Shoes that were designed for toe clips had a cleat that was nailed to the shoe. The cleat was a bump with a slot in it that locked over the rear edge of the pedal. When you pulled the strap tight, you could not pull the shoe off the pedal unless and until you released the strap. This actually worked very well - but you really had to plan a stop. That's the application in which toe clips were used and in which they worked as well as modern shoes and clipless pedals do. In most all other applications of toe clips they are not nearly as efficient as clipless pedals are with an appropriate shoe.

    I don't understand the argument to not go with clipless pedals. They are simple and automatic from which to release with no or even just rudimentary training. The shoes are excellent and the choices are many and support applications from pure race to pure touring with a lot of walking.

    J.

  21. #21
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    shimano SPD let you unscrew the tension on the cleat holding spring..

    On long tours my old favorite shoes have a sole slot, the rest of the sole was increased and so "cleat" does not protrude..
    it was a made to order modification ..
    the looser fitting shoe with a stiff sole and supportive insole proved very comfortable. .. toe clip and (not tightened)strap, Pedals ..

    with the modern clipless shoe, fits are tighter, because you dont want your foot pulling out of the shoe.

  22. #22
    Si Senior dbg's Avatar
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    Shimano SPD sandals here. I love my sandals. I also have mtb shoes. I briefly used road shoes but you can't walk in them very well.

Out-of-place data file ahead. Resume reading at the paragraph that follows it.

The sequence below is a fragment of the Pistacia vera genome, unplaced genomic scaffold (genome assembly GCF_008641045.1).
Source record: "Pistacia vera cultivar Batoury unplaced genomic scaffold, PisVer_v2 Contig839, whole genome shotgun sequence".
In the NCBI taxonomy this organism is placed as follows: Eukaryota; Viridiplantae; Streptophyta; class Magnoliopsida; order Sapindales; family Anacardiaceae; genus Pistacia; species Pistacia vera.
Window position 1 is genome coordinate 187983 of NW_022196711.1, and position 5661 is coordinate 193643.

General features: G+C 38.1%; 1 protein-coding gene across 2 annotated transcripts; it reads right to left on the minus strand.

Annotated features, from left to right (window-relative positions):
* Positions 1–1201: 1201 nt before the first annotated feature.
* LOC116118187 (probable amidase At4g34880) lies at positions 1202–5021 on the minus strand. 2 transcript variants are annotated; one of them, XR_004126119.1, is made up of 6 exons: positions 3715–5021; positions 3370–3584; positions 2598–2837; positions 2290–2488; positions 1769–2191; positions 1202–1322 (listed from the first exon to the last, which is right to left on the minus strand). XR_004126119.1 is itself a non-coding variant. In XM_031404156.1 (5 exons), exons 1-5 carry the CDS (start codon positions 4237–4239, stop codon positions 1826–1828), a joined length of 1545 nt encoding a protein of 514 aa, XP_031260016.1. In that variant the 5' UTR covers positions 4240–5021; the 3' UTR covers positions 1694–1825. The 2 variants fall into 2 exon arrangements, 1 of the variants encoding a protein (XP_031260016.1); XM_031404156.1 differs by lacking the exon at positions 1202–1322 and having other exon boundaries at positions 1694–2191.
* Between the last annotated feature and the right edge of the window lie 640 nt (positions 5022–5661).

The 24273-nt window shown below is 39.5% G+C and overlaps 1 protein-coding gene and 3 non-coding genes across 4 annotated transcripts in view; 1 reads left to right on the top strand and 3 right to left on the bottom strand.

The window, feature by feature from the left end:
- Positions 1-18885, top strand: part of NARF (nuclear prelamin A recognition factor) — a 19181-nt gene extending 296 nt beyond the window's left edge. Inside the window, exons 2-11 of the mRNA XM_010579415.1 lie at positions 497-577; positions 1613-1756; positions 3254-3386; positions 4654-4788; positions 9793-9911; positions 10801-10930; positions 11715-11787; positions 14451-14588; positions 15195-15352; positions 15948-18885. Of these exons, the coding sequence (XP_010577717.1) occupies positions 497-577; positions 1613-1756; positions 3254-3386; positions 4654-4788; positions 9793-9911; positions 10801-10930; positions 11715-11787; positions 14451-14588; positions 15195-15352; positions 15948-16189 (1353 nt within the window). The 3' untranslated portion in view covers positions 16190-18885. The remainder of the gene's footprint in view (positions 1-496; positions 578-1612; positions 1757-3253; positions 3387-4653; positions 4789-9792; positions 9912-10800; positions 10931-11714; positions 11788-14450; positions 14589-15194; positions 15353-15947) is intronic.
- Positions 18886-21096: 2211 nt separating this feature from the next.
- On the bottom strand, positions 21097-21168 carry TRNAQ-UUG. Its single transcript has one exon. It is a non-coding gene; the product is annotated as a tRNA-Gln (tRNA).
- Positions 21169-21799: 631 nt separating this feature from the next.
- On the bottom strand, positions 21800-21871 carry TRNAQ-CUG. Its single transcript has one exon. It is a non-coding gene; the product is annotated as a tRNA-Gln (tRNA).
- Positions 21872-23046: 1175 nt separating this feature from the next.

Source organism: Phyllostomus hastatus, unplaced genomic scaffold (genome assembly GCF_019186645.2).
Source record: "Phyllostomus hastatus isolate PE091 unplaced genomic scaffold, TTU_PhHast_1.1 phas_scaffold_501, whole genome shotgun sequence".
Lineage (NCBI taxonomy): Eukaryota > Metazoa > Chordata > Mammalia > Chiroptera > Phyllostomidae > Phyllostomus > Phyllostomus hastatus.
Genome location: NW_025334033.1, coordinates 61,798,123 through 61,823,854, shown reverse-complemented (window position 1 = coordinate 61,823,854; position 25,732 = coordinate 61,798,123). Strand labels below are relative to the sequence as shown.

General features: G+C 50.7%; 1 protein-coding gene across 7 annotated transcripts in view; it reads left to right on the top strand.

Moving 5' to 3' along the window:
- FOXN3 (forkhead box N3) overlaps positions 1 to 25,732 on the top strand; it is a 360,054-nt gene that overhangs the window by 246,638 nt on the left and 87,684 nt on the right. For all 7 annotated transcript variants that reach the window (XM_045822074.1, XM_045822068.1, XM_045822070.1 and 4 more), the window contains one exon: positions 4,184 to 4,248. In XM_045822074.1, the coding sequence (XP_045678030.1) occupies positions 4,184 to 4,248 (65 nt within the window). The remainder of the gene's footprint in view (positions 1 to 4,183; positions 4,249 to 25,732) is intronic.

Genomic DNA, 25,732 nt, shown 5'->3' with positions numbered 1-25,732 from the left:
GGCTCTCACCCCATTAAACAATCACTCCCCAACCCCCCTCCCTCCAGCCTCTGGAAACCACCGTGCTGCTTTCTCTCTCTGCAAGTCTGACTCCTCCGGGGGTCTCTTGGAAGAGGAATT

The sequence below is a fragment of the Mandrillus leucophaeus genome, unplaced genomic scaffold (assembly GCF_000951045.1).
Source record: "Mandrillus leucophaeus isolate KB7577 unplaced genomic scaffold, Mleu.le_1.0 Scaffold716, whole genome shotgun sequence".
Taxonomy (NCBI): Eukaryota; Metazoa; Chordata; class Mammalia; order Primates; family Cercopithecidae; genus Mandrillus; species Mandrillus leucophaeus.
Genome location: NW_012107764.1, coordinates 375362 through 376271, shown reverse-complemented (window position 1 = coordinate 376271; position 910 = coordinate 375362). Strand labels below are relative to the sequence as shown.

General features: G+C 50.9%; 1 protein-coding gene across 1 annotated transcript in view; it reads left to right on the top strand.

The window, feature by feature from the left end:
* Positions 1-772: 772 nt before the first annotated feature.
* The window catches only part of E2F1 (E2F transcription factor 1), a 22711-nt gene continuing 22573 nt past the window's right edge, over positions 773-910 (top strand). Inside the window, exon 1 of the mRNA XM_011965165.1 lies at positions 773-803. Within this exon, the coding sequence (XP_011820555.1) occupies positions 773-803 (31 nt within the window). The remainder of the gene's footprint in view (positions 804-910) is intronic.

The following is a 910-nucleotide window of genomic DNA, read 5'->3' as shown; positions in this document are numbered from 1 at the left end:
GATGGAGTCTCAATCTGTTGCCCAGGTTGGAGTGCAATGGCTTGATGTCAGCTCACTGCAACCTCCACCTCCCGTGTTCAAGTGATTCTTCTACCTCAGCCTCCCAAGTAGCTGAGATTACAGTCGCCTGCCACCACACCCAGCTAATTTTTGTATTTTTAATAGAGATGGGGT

And I feel safer being clipped in.
    David Green, Naperville, IL USA "I guess I'll just fade into Bolivian" --Mike Tyson

  23. #23
    Senior Member CliffordK's Avatar
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    I use SPDs.
    There is a multi-release cleat which is supposed to be easier to get out of. I haven't tried it.

    Personally I like the Wellgo pedals slightly better than the Shimano pedals.

    You might also look at the SHIMANO CLICK'R - TECHNOLOGIES - CYCLING FOOTWEAR AND PEDALS - LIFESTYLE GEAR - SHIMANO

  24. #24
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    I found it impossible to get my foot off my SPD pedals reliably, so I went back to toe clips and straps with cleatless road shoes.

    I question the benefit of clipless for non-racers. True, they upped my speed by about 10%, and I lost that when I returned to quill pedals - but my goal is to get a workout while having fun. A 2ndary goal is to lose weight.

    My thinking is that my ability to meet those goals is a function of the effort I put out. If the effort to average 12 MPH (been off the bike a long time, and I'm way overweight and 70) in toe clips is the same as the effort to average 13.2 MPH in clips, what's the benefit? Even if there is one, I'd have to take into account additional falls and the hot spots on my feet from the SPD cleats.

    Now that I think of it, IIRC, I was more tired after a 12 MPH ride with toe clips than a 13.2 MPH ride with SPDs, which may mean I expended less effort with SPDs - if that's the case, toe clips are better in that regard for a person with my goals.

    BTW, Performance came through with their 12 month money back guarantee. I returned the SPD pedals about 11.5 months after I bought them, and they refunded the cost without any hassle.

  25. #25
    Senior Member flan48's Avatar
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    But, all this said, just ride somehow. its the best thing I do for my sanity, and my health.

    Bill
    Exactly right, and I am totally in agreement. Ride with whatever makes you comfortable, and be safe.

    For what it's worth I have a good platform pedal with Wellgo "V-Pins", and with trail running shoes have extremely terrific grip. In fact, I can even pedal in circles by pulling back and over. This is even more so when riding with Five Ten shoes whose grip is phenomenal.

    So, the bottom line is: just ride, and be safe.
    Best regards
    Barry,69,New Jersey
    Trek 7.4FX - Exercise for life